Reclaiming Human Rights in a Changing World Order
By Christopher Sabatini
Brookings, 2022, 386 pp.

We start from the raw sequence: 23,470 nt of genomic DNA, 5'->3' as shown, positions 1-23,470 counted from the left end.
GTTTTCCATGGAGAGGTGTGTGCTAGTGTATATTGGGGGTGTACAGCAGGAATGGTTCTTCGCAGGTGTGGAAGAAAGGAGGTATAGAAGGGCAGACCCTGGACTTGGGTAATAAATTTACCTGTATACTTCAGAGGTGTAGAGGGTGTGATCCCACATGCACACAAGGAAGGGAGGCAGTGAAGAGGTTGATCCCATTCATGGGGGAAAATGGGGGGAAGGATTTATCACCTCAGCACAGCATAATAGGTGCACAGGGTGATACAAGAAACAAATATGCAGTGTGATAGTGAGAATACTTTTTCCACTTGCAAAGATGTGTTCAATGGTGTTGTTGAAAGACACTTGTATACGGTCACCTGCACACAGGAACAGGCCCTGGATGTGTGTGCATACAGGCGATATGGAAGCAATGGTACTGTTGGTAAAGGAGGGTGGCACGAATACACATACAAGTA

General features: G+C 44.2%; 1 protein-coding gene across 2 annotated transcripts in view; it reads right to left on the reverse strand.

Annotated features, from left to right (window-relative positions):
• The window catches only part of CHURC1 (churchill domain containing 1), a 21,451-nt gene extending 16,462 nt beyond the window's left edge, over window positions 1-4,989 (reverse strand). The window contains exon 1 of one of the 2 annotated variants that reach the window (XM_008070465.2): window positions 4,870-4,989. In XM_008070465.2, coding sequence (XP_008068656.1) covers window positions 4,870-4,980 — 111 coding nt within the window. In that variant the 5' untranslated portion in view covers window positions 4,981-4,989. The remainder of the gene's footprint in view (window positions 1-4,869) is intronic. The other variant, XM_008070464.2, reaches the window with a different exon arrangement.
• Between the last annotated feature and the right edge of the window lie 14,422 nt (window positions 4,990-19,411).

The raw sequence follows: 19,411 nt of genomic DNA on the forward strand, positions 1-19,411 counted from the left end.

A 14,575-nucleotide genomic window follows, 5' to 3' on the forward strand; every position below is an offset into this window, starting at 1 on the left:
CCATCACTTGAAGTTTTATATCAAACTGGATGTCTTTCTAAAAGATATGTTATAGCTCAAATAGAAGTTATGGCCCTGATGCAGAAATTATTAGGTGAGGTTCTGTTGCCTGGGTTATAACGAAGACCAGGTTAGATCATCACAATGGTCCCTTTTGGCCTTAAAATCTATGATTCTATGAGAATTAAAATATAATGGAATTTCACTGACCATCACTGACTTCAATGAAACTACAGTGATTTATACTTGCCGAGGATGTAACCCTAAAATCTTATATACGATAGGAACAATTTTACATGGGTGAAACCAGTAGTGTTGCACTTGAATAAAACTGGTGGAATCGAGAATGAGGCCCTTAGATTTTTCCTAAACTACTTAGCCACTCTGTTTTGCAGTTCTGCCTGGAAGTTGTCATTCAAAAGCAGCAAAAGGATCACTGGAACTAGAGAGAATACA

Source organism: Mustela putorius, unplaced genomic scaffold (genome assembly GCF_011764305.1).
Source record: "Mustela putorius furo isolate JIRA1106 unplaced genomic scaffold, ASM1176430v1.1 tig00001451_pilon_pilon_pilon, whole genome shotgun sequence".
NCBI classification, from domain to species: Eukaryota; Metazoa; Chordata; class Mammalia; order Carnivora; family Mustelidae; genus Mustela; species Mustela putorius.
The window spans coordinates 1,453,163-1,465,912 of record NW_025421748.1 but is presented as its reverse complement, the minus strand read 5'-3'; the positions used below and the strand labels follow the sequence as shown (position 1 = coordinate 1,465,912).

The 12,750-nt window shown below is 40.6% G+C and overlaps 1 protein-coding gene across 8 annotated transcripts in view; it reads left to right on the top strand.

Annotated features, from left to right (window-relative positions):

The rise of the post–World War II international human rights regime is one of the great achievements of the modern era. But today that regime—rules, processes, and institutions anchored in the United Nations and the Universal Declaration of Human Rights—is in trouble. Sabatini, the editor of this impressive volume of essays, argues that this regime has been strikingly resilient, surviving the Cold War, the unipolar dominance of the United States, and the current rise of the global South. Today, however, that regime faces threats from all directions. China and Russia have worked to undermine the global civil society groups that are the backbone of the human rights movement. The U.S.-Chinese rivalry has also sharpened the ideological divide over the definition of human rights and spilled into various UN venues. Populist politics in countries such as Brazil, the Philippines, Uganda, and even the United States have weakened the commitment of these states to human rights norms. The authors offer an extensive set of recommendations for how to push back, insisting that the protection of human rights can improve the lives of people everywhere.